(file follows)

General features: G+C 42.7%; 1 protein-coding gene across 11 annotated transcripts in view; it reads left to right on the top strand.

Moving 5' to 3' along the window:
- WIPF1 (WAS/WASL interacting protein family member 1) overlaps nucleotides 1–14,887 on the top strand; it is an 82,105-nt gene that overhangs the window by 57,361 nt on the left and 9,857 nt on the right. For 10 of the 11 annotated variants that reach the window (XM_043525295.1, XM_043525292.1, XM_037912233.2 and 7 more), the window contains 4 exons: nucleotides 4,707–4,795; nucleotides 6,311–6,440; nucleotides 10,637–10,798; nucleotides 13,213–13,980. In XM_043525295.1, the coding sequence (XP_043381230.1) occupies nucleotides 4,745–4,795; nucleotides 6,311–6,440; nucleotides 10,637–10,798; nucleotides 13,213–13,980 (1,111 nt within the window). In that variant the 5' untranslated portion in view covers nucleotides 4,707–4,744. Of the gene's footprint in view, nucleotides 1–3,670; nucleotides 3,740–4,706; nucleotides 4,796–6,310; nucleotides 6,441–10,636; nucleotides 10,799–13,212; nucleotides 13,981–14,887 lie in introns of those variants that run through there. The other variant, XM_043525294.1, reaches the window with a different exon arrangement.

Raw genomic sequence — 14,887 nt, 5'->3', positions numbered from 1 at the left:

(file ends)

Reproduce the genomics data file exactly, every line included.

General features: G+C 42.7%; 1 protein-coding gene across 11 annotated transcripts in view; it reads left to right on the top strand.

Moving 5' to 3' along the window:
- WIPF1 (WAS/WASL interacting protein family member 1) overlaps nucleotides 1–14,887 on the top strand; it is an 82,105-nt gene that overhangs the window by 57,361 nt on the left and 9,857 nt on the right. For 10 of the 11 annotated variants that reach the window (XM_043525295.1, XM_043525292.1, XM_037912233.2 and 7 more), the window contains 4 exons: nucleotides 4,707–4,795; nucleotides 6,311–6,440; nucleotides 10,637–10,798; nucleotides 13,213–13,980. In XM_043525295.1, the coding sequence (XP_043381230.1) occupies nucleotides 4,745–4,795; nucleotides 6,311–6,440; nucleotides 10,637–10,798; nucleotides 13,213–13,980 (1,111 nt within the window). In that variant the 5' untranslated portion in view covers nucleotides 4,707–4,744. Of the gene's footprint in view, nucleotides 1–3,670; nucleotides 3,740–4,706; nucleotides 4,796–6,310; nucleotides 6,441–10,636; nucleotides 10,799–13,212; nucleotides 13,981–14,887 lie in introns of those variants that run through there. The other variant, XM_043525294.1, reaches the window with a different exon arrangement.

Raw genomic sequence — 14,887 nt, 5'->3', positions numbered from 1 at the left: